If you need a tiny, flexible attack platform for raining down human-interface-device (HID) attacks on unattended computers, the USB Rubber Ducky is the most popular tool for the job. By loading the Ducky with custom firmware, you can design new attacks to be effective against even air-gapped computers without internet access. Today, you'll learn to write a payload to make "involuntary backups" through copying a targeted folder to the Ducky's USB mass storage.
The Operative Framework is a powerful Python-based open-source intelligence (OSINT) tool that can be used to find domains registered by the same email address, as well as many other investigative functions. This reconnaissance tool provides insight about your target through examining relationships in the domains they own.
To hack a Wi-Fi network using Kali Linux, you need your wireless card to support monitor mode and packet injection. Not all wireless cards can do this, so I've rounded up this list of 2017's best wireless network adapters for hacking on Kali Linux to get you started hacking both WEP and WPA Wi-Fi networks.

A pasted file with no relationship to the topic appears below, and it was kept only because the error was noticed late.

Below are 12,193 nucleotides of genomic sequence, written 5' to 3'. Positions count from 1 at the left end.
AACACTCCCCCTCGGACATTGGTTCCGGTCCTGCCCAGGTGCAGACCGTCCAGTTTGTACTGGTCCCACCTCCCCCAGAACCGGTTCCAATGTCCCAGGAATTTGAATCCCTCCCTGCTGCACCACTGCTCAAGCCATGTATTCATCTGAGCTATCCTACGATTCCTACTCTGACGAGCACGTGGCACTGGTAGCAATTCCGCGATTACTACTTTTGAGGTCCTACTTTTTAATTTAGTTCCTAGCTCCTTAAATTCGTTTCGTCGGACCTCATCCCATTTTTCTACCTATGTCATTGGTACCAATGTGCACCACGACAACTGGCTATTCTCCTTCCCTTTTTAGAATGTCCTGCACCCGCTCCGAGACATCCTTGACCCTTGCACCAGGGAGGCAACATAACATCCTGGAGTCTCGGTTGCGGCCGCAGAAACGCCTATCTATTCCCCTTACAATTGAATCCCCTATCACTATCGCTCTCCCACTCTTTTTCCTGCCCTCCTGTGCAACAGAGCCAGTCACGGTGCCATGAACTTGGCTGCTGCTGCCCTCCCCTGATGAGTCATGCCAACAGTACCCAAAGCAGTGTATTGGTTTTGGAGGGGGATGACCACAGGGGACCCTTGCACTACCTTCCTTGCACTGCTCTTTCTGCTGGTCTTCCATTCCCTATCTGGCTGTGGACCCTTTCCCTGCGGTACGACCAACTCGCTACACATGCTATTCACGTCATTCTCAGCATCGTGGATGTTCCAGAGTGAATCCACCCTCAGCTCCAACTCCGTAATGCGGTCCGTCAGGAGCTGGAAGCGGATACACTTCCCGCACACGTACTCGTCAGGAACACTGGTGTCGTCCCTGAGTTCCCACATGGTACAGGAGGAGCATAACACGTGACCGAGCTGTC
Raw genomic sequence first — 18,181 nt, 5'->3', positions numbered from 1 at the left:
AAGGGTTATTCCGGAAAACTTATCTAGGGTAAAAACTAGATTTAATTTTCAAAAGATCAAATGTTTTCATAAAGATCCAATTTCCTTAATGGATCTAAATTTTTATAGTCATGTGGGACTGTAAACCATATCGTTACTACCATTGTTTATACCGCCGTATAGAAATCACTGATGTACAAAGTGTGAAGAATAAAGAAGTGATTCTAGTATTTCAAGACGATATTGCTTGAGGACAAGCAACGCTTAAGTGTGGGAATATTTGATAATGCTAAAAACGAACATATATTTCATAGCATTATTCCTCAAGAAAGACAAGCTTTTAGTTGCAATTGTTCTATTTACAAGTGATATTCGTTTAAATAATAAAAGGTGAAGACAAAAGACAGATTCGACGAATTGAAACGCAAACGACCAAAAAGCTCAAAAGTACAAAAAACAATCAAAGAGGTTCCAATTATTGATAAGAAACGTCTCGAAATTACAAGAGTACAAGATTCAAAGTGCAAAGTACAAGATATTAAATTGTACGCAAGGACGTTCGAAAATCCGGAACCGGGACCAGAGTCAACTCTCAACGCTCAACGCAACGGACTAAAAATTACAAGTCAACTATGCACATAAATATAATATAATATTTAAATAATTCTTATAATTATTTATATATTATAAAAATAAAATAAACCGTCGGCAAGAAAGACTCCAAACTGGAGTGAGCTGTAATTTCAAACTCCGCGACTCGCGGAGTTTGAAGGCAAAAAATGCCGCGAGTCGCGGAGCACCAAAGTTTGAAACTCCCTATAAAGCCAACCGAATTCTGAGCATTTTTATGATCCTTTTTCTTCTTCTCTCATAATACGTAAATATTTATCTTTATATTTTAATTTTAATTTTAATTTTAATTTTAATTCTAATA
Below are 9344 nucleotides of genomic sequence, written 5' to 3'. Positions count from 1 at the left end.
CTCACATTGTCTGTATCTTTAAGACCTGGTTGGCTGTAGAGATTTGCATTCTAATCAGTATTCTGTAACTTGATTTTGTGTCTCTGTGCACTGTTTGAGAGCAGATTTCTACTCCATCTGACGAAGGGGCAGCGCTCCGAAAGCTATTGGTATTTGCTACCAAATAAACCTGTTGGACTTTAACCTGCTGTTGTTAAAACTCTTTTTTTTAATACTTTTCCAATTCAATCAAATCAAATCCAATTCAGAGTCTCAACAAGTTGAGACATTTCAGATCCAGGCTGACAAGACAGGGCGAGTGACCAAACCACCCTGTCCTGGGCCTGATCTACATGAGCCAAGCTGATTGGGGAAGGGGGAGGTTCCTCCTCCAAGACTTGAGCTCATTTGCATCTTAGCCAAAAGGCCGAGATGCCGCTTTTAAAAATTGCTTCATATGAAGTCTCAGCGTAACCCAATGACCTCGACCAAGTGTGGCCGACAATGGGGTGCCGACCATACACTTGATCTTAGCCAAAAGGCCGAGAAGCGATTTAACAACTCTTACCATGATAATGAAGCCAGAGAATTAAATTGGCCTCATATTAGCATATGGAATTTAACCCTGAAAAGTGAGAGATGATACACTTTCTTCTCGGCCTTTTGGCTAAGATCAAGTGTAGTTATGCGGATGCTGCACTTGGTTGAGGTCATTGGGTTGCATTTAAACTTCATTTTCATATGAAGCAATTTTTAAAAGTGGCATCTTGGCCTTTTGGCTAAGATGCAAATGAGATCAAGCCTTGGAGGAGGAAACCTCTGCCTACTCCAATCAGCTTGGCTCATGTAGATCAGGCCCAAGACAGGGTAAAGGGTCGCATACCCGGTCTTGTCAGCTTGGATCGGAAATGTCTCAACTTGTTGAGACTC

A man-in-the-middle attack places you between your target and the internet, pretending to be a Wi-Fi network while secretly inspecting every packet that flows through the connection. The WiFi-Pumpkin is a rogue AP framework to easily create these fake networks, all while forwarding legitimate traffic to and from the unsuspecting target. Today, we'll learn to set up this framework on a low-cost Raspberry Pi running Kali Linux.
The Raspberry Pi loads an operating system from whatever SD card you insert, allowing you to keep different operating systems on separate SD cards depending on which OS you wish to run. A tool called BerryBoot cuts down on the number of SD cards needed by providing the ability to boot multiple operating systems from a single SD card, similar to Boot Camp for Mac computers. With BerryBoot, a single 32 GB SD card can hold multiple penetration testing tools and distros.
The USB Rubber Ducky comes with two software components, the payload script to be deployed and the firmware which controls how the Ducky behaves and what kind of device it pretends to be. This firmware can be reflashed to allow for custom Ducky behaviors, such as mounting USB mass storage to copy files from any system the Duck is plugged into.